There are some obvious lessons learned from this mistake, such as “go slow to get it right,” and “measure twice, cut once.” Also, you can’t see a mistake if you’re too close to the problem — you need a certain amount of perspective. But the greatest lesson I took away from it all was how my boss reacted. He could have yelled and berated us for being idiots who can’t spell, but he didn’t. After an initial lecture about the seriousness of the mistake, he shook his head with a smile and even started laughing. He could have fired me on the spot, but he handled it with grace and understanding. He asked us to fix it first thing that day and we did. And he said, “it better not happened again,” and it didn’t. Lesson learned.

None of us are able to achieve success without some help along the way. Is there a particular person who you are grateful towards who helped get you to where you are? Can you share a story?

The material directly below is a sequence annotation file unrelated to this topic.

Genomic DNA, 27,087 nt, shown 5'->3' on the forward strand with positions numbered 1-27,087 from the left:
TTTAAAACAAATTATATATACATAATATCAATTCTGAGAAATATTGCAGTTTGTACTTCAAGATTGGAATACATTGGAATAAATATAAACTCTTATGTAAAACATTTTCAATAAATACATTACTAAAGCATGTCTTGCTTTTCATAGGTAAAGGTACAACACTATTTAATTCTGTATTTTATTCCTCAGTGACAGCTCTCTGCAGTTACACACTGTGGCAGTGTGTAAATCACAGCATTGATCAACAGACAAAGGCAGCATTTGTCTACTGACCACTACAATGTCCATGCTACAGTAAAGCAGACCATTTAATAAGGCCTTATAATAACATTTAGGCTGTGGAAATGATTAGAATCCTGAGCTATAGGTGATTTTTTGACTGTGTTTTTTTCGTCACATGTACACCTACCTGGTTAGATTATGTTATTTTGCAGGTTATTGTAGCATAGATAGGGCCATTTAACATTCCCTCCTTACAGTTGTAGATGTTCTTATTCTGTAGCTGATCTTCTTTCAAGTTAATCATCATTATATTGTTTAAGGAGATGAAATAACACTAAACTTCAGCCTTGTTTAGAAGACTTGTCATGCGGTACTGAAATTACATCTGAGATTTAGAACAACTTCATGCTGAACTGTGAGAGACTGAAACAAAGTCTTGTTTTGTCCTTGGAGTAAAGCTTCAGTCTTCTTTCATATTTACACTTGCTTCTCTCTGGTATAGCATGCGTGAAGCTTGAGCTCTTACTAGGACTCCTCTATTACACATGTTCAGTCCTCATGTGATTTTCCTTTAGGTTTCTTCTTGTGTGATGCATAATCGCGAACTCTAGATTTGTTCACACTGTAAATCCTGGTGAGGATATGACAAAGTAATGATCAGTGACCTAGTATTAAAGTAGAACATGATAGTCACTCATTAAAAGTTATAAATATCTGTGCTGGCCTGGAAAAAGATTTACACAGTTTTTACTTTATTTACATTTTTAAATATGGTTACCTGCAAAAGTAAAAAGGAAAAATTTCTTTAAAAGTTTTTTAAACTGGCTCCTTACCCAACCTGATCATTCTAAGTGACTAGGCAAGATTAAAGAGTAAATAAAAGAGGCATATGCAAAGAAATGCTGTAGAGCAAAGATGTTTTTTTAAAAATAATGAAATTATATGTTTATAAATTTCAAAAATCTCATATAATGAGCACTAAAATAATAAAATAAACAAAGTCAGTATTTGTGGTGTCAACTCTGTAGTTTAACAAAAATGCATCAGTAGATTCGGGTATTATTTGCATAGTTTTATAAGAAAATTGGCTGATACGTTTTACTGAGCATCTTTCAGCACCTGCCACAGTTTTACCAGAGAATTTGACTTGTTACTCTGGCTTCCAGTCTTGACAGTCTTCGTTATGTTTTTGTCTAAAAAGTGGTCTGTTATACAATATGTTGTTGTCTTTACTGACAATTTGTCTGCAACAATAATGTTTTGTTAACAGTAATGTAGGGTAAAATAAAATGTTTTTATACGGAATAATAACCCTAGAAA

I was 23 years old, and I had just landed my first professional job as a salesperson for a technology company. The only problem was I couldn’t sell. It was a start-up, so there was no money or time for training. On my second day, my boss handed me a list of five-hundred names and phone numbers and instructed me to cold call them. I picked up the phone and started dialing. I felt a palpable sense of fear and anxiety as I reached for the phone to make each call, and I experienced a wave of rejection the likes of which I had never before seen. I was demoralized.

My boss could see I was floundering and ready to quit. After a few days, he stopped by my desk. I was sure I was fired.

His first question caught me off-guard, “what do you think about sales?” he asked.